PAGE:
GalliumOS on an Acer P720 Chromebook
How to completely remove ChromeOS and install Linux GalliumOS
I was recently given an Acer C720 Chromebook. It’s a generic-looking little laptop with 2G of RAM, an Intel Celeron 2955U 1.4 GHz CPU and 16G of Solid State storage. Not the top of the line by a far cry, but I imagine that it ran ChromeOS fairly well back in 2013 when it was released.
First thing I did was research how to permanently remove ChromeOS and install Linux on it.
Why not? It’s in my nature. When my wife complains that I’m ‘fixing’ something that works I respond: “Well, if it works, it can work better. Right?”.
ChromeOS does not appeal to me, I do not like having all my data shared with, and read by Google. Also, it would be a good opportunity to learn about Linux. And finally, I plan to use this little laptop to teach myself Python and SQL.
I tried several flavors of Ubuntu and all of them had some kind of problem. Doing some research I came across GalliumOS. It is an optimized OS for Chromebooks and it works really well! You can read about it on the project’s wiki
Here are the steps required to be able to boot and install Linux GalliumOS.
- Create GalliumOS USB installation media.
- Do a backup of your data. (Optional)
- Create a recovery image of ChromeOS.
- Remove the write-protect screw.
- Enable Developer mode and Legacy boot.
- Flash a third party firmware.
- Install GalliumOS.
Note that when you need to connect a USB drive to the chromebook, you need to use the USB2 port (the one on the right side). This is because SeaBIOS and EFI only support booting up from USB2 ports only. Let’s go one by one.
Creating the GalliumOS USB installation media
Go to the GalliumOS download page and download the appropriate image, in this case Haswell. To write the image to USB media use the following command:
dd bs=4194304 of=/dev/*the sd? dev for the USB HD* if=galliumos_image_file.bin conv=sync
Backup your Data
Well, just back-up your data. I have never used ChromeOS, but I imagine you can save your data to USB media. It is also possible to download your data from Google’s servers later. So, maybe no need to back-up.
According to several guides that I found online this is what you do:
- Log into the Chromebook and let it auto update, as there sometimes are firmware updates. Check the updating status in the browser at chrome://help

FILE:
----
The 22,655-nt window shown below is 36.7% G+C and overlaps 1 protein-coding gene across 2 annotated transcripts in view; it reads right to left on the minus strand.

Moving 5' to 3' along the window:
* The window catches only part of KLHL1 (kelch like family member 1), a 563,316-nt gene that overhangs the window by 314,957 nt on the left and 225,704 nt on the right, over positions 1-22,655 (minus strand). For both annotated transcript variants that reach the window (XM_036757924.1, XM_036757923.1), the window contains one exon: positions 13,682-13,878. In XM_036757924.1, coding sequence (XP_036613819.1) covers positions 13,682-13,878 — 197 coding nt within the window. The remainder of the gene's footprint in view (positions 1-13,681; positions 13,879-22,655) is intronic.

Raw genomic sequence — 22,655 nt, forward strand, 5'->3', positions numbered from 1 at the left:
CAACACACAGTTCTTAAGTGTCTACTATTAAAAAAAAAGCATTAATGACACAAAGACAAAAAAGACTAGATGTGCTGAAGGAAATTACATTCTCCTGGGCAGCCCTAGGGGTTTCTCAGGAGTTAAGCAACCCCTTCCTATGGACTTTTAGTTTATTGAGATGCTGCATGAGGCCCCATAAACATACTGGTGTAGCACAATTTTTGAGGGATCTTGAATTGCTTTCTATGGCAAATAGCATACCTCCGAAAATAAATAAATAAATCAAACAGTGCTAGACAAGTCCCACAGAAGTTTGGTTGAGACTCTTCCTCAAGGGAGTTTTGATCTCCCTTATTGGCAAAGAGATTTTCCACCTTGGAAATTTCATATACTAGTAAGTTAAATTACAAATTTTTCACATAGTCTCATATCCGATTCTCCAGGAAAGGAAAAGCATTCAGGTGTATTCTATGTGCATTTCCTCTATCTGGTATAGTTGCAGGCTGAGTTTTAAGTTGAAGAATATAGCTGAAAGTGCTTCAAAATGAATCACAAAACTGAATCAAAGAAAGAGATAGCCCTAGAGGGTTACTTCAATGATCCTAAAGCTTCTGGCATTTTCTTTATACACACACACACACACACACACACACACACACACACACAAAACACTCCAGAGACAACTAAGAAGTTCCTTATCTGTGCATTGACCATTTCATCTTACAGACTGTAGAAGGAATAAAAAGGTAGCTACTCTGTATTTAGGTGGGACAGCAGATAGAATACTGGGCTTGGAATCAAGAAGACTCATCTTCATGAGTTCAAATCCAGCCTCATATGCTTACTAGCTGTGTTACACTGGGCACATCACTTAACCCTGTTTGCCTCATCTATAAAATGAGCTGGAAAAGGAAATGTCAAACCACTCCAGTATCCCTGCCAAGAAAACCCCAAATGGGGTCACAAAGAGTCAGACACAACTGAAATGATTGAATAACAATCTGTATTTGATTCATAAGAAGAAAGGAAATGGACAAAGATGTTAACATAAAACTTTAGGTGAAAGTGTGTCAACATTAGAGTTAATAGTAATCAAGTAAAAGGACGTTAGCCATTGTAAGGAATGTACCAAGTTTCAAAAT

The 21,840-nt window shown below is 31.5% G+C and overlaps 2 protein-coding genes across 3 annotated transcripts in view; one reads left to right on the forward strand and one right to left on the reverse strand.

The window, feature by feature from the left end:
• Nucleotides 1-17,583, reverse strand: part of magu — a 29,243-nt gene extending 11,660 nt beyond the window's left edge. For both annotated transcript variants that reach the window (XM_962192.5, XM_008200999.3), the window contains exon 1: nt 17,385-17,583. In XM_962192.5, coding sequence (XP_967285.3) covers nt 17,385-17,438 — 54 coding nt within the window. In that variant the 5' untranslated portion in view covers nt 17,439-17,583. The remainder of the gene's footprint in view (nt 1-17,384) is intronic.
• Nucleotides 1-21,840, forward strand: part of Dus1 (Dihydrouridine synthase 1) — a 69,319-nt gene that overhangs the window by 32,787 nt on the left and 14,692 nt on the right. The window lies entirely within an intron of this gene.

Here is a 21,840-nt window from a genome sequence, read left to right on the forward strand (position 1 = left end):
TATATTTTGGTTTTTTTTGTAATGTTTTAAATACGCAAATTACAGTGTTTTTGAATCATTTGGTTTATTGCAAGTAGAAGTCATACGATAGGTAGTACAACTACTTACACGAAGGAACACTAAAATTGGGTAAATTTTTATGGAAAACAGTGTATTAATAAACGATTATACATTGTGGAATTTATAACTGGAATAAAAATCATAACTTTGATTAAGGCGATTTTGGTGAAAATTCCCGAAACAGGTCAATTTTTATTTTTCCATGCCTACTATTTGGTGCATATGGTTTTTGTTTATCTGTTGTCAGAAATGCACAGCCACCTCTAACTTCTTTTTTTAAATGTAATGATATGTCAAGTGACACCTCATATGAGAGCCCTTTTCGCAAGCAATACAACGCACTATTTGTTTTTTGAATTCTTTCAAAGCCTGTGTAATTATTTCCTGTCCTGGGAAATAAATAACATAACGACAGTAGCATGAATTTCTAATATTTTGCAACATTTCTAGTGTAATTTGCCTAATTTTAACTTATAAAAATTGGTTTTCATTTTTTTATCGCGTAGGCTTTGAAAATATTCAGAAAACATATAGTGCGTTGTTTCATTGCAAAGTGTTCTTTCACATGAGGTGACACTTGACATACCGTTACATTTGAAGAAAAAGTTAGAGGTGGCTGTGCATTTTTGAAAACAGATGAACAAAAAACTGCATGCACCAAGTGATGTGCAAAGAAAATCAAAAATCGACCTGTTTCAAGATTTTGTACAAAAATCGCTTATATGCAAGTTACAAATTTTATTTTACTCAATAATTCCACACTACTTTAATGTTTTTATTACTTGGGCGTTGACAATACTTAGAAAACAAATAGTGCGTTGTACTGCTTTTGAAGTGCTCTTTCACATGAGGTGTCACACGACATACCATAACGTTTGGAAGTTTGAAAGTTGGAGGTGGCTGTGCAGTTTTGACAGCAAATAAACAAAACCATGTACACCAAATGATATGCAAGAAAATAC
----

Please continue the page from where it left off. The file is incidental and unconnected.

- Insert the USB stick, enter
chrome://imageburnerand follow the directions to generate a recovery image
That didn’t work for me. I tried using the tool that Google makes available for MacOS, but that only works with flash sticks and not USB hard drives. In the end, I had to download the Linux version of said tool, execute it, select the model of the Chromebook and retrieve the image from the temporary folder once it finished downloading. Then, to burn it, I used following command:
dd bs=4194304 of=/dev/*the sd? dev for the USB HD* if=chromeos_image_file.bin conv=sync
Removing the write-protect screw.
WARNING: This will wipe out whatever is installed on the SSD. Removing this screw will allow to overwrite the firmware with a better version than the stock one. Turn the device off and flip it over. Remove the 13 screws securing the bottom cover (there is one screw under the warranty stick). Pry the bottom cover off, starting from the side with the screen hinges. Once the logic board is exposed remove the write-protect screw (screw number 7 on the image below). Replace the bottom cover.
After turning on the Chromebook it will complain that the OS needs to be restored. Use the restore image created on the previous step and follow the on-screen instructions to restore the system.
Enabling Developer mode and Legacy boot
Developer mode and Legacy boot need to be enabled to be able to boot an OS other than ChromeOS via USB.
After restoring the OS, turn the Chromebook off and follow these steps
- With the Chromebook off, press down ESC+F3 (Refresh) keys and power on the device.
- Invoke Recovery. At the Recovery screen press Ctrl+D.
- It will prompt for confirmation, press ENTER to reboot into developer mode.
- At the white boot screen press Ctrl+D to continue boot
- Open a shell window by pressing Ctrl+Alt+T. Set dev_boot_usb and dev_boot_legacy to active:
$ sudo crossystem dev_boot_usb=1
$ sudo crossystem dev_boot_legacy=1
- Insert the USB stick with the GalliumOS image and reboot the Chromebook.
- At the boot screen press CTRL+L to enter legacy boot mode.
Flashing a third party firmware
Replacing the stock firmware has several advantages, for one, being able to boot into Linux without ever seeing the Google logo or scary looking menus ever again. To read more about the custom firmware and all it’s properties goto mrchromebox.tech website.
After using the GalliumOS installation media to boot into a live OS, open a new terminal window and type:
cd; curl -LO https://mrchromebox.tech/firmware-util.sh && sudo bash firmware-util.sh
3) Install/Update Full ROM Firmware when prompted.
When the process is done, reboot the chromebook. If there is a black screen that says ‘shell’ just type ‘exit’ to get back to the the UEFI settings menu. From there you can select your boot device or reboot.
This one is easy, connect the GalliumOS installation media to the USB port and restart the chromebook. You will be bboting up to the live OS. From there you can run the Install application. That’s it.
So, how is it working?
Surprisingly well for a 4-year-old machine with a Celeron CPU and 2G of RAM!